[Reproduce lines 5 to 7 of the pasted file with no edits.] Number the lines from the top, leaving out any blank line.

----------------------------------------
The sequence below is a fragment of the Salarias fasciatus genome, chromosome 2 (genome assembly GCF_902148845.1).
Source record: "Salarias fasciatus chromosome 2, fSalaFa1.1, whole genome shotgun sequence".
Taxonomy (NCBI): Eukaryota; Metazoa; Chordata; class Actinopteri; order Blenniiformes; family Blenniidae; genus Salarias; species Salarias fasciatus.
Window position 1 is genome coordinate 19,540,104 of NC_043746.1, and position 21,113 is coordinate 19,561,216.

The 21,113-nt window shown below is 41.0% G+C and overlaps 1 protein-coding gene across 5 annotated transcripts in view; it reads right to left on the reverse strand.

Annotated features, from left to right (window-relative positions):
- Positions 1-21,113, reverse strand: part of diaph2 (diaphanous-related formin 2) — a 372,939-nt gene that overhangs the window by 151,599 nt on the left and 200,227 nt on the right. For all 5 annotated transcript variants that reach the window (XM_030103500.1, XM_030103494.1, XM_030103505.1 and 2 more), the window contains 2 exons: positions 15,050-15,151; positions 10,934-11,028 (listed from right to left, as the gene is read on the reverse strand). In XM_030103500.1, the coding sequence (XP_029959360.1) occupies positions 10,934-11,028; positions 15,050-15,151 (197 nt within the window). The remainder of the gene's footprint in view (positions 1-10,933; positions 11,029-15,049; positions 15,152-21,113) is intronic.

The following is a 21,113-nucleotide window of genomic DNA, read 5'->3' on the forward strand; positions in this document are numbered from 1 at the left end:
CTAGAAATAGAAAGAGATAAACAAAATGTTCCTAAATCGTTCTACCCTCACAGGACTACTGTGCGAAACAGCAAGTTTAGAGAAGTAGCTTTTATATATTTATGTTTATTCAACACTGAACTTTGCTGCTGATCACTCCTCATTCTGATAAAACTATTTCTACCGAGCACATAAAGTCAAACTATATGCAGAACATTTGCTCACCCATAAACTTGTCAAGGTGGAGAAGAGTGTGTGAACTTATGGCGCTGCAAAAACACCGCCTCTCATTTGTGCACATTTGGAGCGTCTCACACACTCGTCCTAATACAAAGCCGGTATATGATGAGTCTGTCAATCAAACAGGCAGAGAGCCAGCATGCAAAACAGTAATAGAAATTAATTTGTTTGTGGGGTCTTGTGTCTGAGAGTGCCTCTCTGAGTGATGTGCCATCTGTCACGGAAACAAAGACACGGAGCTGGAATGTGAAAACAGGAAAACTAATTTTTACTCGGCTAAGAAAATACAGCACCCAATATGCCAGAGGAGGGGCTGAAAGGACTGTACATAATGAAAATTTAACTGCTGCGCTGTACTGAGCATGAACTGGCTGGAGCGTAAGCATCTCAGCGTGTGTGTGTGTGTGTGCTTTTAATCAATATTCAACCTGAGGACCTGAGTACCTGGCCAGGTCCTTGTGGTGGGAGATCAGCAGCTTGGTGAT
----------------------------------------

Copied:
The 21,113-nt window shown below is 41.0% G+C and overlaps 1 protein-coding gene across 5 annotated transcripts in view; it reads right to left on the reverse strand.

Annotated features, from left to right (window-relative positions):
- Positions 1-21,113, reverse strand: part of diaph2 (diaphanous-related formin 2) — a 372,939-nt gene that overhangs the window by 151,599 nt on the left and 200,227 nt on the right. For all 5 annotated transcript variants that reach the window (XM_030103500.1, XM_030103494.1, XM_030103505.1 and 2 more), the window contains 2 exons: positions 15,050-15,151; positions 10,934-11,028 (listed from right to left, as the gene is read on the reverse strand). In XM_030103500.1, the coding sequence (XP_029959360.1) occupies positions 10,934-11,028; positions 15,050-15,151 (197 nt within the window). The remainder of the gene's footprint in view (positions 1-10,933; positions 11,029-15,049; positions 15,152-21,113) is intronic.